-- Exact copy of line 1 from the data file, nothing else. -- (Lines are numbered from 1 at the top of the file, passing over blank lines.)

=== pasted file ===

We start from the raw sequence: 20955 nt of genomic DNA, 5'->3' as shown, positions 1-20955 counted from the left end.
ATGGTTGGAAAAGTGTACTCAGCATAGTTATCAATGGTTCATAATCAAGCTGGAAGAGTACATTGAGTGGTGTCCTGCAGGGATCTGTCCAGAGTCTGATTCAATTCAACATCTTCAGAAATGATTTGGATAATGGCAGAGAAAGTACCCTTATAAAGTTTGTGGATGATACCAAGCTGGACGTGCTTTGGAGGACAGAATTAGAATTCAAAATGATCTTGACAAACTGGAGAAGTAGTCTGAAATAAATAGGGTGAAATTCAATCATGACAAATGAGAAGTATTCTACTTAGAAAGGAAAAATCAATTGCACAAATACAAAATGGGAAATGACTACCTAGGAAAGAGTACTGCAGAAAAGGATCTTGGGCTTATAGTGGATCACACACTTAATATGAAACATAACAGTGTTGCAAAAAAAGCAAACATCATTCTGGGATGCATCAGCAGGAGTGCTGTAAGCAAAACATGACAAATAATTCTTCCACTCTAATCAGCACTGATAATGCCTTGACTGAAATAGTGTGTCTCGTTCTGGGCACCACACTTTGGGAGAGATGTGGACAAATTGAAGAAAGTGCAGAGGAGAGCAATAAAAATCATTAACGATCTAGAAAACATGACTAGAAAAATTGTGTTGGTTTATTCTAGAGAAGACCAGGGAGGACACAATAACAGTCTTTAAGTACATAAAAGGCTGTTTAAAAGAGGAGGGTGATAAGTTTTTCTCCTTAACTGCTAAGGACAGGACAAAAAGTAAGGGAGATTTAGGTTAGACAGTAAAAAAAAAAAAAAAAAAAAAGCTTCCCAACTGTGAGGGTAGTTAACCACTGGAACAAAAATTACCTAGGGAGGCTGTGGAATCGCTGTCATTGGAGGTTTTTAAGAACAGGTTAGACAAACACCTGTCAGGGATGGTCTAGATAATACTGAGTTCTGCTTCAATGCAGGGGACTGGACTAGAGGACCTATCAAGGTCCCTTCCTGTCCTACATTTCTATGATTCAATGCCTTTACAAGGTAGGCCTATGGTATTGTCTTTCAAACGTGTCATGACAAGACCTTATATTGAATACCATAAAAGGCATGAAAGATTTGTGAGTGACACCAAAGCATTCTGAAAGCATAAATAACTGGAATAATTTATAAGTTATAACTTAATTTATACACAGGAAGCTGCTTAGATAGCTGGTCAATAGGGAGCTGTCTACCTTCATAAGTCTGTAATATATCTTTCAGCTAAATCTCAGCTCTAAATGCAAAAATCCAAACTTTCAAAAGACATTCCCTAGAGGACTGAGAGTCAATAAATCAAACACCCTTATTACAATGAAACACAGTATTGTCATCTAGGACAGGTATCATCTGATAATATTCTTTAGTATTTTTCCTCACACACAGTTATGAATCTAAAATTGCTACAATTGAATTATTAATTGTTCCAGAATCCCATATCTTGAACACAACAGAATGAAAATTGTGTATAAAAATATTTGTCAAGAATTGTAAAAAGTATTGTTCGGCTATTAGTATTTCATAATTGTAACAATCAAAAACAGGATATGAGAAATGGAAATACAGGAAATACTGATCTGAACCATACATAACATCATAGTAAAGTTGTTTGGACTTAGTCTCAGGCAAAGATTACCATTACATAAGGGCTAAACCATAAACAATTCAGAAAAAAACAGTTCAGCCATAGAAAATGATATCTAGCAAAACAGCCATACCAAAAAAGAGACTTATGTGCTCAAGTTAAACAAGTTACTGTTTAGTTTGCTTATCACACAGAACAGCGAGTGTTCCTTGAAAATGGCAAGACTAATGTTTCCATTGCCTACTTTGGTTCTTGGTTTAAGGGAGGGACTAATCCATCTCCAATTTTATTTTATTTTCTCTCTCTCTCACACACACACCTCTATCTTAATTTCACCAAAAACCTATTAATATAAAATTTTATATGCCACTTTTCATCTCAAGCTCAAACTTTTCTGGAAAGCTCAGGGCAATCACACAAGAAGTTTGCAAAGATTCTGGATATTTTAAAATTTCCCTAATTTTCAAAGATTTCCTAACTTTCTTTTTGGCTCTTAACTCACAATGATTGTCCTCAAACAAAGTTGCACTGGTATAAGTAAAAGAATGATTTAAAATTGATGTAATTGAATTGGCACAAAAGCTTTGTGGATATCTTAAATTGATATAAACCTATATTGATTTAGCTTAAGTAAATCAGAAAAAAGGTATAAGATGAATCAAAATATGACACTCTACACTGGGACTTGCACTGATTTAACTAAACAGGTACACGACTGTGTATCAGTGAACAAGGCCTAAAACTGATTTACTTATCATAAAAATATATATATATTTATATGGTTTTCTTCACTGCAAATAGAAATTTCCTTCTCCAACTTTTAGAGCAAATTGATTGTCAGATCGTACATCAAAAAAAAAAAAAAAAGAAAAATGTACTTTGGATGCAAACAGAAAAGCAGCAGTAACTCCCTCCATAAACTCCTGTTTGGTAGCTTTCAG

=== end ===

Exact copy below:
We start from the raw sequence: 20955 nt of genomic DNA, 5'->3' as shown, positions 1-20955 counted from the left end.